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Mexican Commander Requests Armistice

able, as an officer of the Mexican government, to entertain any conversation with the Texan commissioners on the subjects of an armistice and on the reopening of the frontier trade.

In breaking off the conferences with the Texan emissaries, Arista informed them on August 8 that

. . . there can be no doubt that Texas belongs to Mexico, and that the inhabitants of that territory have rebelled against the legitimate Govt. It is not to be presumed that in this case the rules and forms observed by different nations at issue with each other, at all exist, much less that international laws be recurred to.

Upon this principal then no relations or treaty whatever can be entered upon which does not have for its basis the subjection of that country to the Govt. of Mexico.

He then proceeded to inform Van Ness and Morris that the Mexican frontier commander was acquainted with and acted in conformity with the rules of war, with the instructions of his government, and the spirit of the age, and the laws of humanity. He reminded the Texan commissioners that the frontier commander "never attacks the innocent citizen, particularly as he is persuaded that in Texas there are many pacific persons who heartily desire to return to obedience to the Republic" of Mexico.[28]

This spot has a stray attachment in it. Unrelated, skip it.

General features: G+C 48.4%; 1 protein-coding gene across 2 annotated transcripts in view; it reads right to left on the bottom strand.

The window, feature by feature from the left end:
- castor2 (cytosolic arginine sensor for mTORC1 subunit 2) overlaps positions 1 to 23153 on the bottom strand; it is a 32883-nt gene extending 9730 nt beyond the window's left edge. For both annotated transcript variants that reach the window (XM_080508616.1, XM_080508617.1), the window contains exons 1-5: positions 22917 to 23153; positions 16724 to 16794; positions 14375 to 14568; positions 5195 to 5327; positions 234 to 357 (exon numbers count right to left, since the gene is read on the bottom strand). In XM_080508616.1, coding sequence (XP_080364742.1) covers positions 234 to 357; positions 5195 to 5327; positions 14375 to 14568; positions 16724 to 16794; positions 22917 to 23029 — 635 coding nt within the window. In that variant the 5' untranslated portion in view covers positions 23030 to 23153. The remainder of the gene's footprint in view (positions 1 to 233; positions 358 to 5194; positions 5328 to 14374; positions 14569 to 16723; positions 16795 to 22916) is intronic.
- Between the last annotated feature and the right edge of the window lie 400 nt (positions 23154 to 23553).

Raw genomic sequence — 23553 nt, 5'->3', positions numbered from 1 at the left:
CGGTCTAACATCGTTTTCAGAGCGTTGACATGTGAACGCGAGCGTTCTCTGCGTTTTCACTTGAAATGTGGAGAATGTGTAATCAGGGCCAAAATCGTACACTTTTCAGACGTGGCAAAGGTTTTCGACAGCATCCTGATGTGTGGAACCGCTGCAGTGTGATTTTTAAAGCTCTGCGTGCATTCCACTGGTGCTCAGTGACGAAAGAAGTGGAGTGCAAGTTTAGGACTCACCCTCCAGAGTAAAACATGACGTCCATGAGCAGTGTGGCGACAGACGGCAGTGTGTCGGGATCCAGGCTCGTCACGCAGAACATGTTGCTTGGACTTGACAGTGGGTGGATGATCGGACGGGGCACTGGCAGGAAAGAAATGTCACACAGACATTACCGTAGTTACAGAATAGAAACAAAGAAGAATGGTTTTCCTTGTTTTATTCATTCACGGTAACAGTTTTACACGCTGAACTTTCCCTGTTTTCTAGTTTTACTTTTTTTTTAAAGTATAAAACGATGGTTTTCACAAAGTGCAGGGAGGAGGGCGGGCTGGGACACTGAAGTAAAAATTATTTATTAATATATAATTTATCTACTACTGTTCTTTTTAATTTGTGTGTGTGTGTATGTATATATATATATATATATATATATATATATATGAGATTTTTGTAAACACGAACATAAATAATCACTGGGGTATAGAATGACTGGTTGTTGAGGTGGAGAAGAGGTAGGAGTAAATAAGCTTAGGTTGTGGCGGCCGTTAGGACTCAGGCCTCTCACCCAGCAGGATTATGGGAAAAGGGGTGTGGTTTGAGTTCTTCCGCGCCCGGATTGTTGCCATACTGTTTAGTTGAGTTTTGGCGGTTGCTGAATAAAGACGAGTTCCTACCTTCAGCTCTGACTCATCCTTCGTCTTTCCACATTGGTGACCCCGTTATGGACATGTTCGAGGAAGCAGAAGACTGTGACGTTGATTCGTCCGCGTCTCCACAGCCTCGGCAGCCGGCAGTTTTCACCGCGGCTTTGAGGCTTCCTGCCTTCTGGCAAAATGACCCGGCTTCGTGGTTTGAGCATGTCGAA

Possibly, with the desire to show his good intentions towards peaceful Texans, Arista, upon learning of the arrest of Dimitt (discussed in chapter XIX), ordered him and the other Texan prisoners to be sent to Monterey with the object of liberating them, since it was felt that they could not be freed at Matamoros in view of the excitement against them in that city. At the time the Texan commissioners left Monterey, Dimitt and his companions had not arrived.[29]  When they did reach Monterey, capital of Nuevo León, the turmoil of revolution had rolled northward making Arista's position quite uncertain, and the attitude

really know where Texas was, and that therefore it should not astonish anyone if their attention could easily be withdrawn from a war, about the cause of which they were ignorant and from a country which the most of them did not know they had ever claimed." Henry M. Morfit to John Forsyth, near Orazimba, Sept. 6, 1836, in Correspondence and Reports of American Agents and Others in Texas, 1836-1845, Justin H. Smith, "Transcripts," V, ms.

28. Mariano Arista al Sres. Dn. C. Van Ness y Dn. T. [J.] Morris, Agosto 8 de 1841 (Particular), in Garrison (ed.), Diplomatic Correspondence of Texas, 1908, II, 776-777; Telegraph and Texas Register, Sept. 22, 1841.

29. Austin City Gazette quoted in Telegraph and Texas Register, Sept. 29, 1841.

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AFTER SAN JACINTO: The Texas-Mexican Frontier, 1836-1841
Joseph Milton Nance, 1963